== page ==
Dialogue must be theologically founded. An open theology of dialogue must recognise the real values - the elements of divine truth and grace - which are found in the other religious traditions, and that is where the CDF is still very much behind the times ... Take the first Assisi [interreligious Prayer for Peace] meeting in 1986. The Pope, Cardinal Etchegaray and all those responsible insisted that they went to Assisi together to pray, but they emphasised afterwards, "We did not pray together." Really praying together with non-Christians - was not possible, it was said. At the second meeting in Assisi they prayed separately - even more separately in 2002 than in 1986.
König: Could we perhaps take Assisi - the 1986 meeting - as a starting point in the article and begin by pointing out that there are lot of things behind Assisi?
Dupuis: The 1986 Assisi meeting was most important but ...
König: Cardinal Ratzinger was against it.
Dupuis: Yes, Cardinal Ratzinger was against it. But I just want to go back to what the Indian bishops said ... The bishops say: "A third form of dialogue goes to the deepest levels of religious life and consists in sharing in prayer and contemplation ... Since in a very real and fundamental manner we are one with the whole of humanity, it is not only our right but our duty to worship him together with others." And "with others" means very clearly also with non-Christians.
When the Pope [John Paul II] talks of evangelising in India it must first be made clear that he primarily means interreligious dialogue. But in the CDF declaration"Dominus Jesus", at the end, when they speak of interreligious dialogue they still pooh-pooh it, as it were - they don't make much of it. The last part of "Dominus Jesus" says something to the effect that while interreligious dialogue is part of the Church's evangelising mission, the Church must be primarily committed to proclaiming the truth - and there we are again with the chief emphasis on proclamation.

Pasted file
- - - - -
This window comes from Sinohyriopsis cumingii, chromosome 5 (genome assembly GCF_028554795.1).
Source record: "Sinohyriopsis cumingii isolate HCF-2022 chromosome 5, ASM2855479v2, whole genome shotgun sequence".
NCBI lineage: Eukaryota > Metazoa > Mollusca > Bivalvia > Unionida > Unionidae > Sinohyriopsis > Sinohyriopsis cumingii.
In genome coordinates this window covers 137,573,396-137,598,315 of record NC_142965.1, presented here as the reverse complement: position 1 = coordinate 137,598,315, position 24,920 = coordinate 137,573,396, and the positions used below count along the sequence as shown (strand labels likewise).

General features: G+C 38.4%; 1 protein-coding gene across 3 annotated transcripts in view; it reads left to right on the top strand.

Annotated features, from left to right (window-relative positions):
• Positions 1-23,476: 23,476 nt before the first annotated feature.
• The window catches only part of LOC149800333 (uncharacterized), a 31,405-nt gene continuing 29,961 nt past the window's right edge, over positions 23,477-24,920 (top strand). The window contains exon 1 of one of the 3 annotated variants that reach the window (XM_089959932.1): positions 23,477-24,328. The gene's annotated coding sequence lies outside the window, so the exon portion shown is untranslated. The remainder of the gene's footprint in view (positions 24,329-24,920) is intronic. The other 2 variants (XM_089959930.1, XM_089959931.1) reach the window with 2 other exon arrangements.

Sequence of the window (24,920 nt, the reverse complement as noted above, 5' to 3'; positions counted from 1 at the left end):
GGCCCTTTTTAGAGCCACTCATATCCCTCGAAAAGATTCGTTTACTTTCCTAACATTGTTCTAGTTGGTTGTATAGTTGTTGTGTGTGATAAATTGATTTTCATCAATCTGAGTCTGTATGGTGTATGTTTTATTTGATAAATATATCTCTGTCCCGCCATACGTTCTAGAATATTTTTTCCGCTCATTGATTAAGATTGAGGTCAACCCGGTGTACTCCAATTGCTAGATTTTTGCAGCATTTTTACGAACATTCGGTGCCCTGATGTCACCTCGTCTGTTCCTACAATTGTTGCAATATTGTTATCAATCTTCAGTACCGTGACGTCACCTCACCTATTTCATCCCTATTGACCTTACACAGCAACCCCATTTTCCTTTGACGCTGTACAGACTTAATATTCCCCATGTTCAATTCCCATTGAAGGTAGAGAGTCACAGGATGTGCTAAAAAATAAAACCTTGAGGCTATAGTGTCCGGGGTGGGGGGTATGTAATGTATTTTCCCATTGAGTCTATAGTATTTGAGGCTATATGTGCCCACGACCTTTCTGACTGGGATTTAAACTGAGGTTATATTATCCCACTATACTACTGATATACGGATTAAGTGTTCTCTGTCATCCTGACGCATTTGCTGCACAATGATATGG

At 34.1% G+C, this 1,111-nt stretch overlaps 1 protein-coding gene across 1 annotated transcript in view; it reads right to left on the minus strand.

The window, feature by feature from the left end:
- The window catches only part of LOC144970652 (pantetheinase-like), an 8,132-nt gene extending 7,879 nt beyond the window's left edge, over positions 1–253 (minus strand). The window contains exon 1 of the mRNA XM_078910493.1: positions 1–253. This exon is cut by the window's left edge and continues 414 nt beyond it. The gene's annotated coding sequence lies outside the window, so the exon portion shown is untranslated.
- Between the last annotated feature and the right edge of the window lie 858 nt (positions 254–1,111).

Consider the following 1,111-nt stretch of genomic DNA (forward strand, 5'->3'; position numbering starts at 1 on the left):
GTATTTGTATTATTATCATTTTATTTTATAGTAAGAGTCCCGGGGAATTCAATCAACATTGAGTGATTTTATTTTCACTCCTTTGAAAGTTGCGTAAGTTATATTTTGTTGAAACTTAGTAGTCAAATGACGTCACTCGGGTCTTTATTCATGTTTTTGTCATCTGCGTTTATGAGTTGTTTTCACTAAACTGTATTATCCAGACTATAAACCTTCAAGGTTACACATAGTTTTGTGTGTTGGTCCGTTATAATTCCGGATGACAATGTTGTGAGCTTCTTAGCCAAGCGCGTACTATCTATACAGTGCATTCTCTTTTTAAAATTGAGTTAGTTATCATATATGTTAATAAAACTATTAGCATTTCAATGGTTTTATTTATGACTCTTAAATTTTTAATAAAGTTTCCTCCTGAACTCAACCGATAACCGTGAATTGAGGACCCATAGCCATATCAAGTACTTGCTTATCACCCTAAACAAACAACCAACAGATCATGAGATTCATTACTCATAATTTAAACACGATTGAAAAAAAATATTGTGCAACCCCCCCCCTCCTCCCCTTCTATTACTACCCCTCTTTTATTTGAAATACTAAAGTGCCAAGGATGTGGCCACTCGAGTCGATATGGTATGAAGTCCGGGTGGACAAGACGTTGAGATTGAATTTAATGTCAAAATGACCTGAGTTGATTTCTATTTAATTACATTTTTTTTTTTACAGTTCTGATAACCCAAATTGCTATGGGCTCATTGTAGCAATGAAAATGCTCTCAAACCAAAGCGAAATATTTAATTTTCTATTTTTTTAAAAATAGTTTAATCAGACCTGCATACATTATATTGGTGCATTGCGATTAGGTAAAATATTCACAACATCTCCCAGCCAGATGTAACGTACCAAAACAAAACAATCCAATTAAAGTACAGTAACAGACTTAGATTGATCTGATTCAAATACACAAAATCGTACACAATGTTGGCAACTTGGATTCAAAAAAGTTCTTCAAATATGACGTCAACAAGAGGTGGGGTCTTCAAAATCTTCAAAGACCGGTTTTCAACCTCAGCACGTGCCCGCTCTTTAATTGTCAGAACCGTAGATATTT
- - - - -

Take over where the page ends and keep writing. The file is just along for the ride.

König: But what sense would dialogue have then? Genuine dialogue must be honest. There must be no ulterior motives. Of course, each partner has an aim. It's not meant to be a pointless chat, after all. The aim is to convince one's partner of the soundness of one's arguments. But the opposite also applies. One must equally be prepared to allow oneself to be convinced of the soundness of one's partner's arguments - one must want to gain an insight into them. Dialogue is not an attempt to persuade or convert - the aim is to get to know your partner and why he or she believes what they do.
Dupuis: But for Rome the all-important thing is proclamation. And they quote Pope Paul VI, who in his apostolic exhortation "Evangelli nuntiandi", does say that evangelising is essentially proclaiming and that if there is no proclamation there is no evangelisation.
König: My impression is that, at the beginning, Pope John Paul II was very close to your position but that later he gradually allowed himself to be corrected by the Congregation for the Doctrine of the Faith.
Dupuis: Yes, yes. This Pope has played a very important role in stressing the travels of the Holy Spirit - the universal travels of the Holy Spirit ...
König: Yes, I see it that way too ...
Dupuis: ... not only in the religious life of individual Christians ...
König: ... but also in communities ...
Dupuis: ... and also in cultures and in other religions. He believes the Holy Spirit is present in Hinduism ...